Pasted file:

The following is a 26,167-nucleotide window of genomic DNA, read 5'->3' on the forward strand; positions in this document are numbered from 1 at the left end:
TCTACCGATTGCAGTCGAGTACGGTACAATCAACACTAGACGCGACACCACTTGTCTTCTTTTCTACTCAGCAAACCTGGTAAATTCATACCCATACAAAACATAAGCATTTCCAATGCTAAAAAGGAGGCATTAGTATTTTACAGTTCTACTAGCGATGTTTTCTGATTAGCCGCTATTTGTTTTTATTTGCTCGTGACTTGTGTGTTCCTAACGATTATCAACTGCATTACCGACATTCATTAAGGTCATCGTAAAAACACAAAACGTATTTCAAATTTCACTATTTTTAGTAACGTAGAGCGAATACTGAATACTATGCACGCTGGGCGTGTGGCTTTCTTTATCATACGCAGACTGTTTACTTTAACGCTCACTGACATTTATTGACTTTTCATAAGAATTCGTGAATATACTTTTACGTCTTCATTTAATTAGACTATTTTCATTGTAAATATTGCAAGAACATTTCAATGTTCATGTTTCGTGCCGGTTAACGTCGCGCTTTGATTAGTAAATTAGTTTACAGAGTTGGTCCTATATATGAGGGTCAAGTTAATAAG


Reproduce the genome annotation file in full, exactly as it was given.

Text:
The following is a 26,167-nucleotide window of genomic DNA, read 5'->3' on the forward strand; positions in this document are numbered from 1 at the left end:
TCTACCGATTGCAGTCGAGTACGGTACAATCAACACTAGACGCGACACCACTTGTCTTCTTTTCTACTCAGCAAACCTGGTAAATTCATACCCATACAAAACATAAGCATTTCCAATGCTAAAAAGGAGGCATTAGTATTTTACAGTTCTACTAGCGATGTTTTCTGATTAGCCGCTATTTGTTTTTATTTGCTCGTGACTTGTGTGTTCCTAACGATTATCAACTGCATTACCGACATTCATTAAGGTCATCGTAAAAACACAAAACGTATTTCAAATTTCACTATTTTTAGTAACGTAGAGCGAATACTGAATACTATGCACGCTGGGCGTGTGGCTTTCTTTATCATACGCAGACTGTTTACTTTAACGCTCACTGACATTTATTGACTTTTCATAAGAATTCGTGAATATACTTTTACGTCTTCATTTAATTAGACTATTTTCATTGTAAATATTGCAAGAACATTTCAATGTTCATGTTTCGTGCCGGTTAACGTCGCGCTTTGATTAGTAAATTAGTTTACAGAGTTGGTCCTATATATGAGGGTCAAGTTAATAAG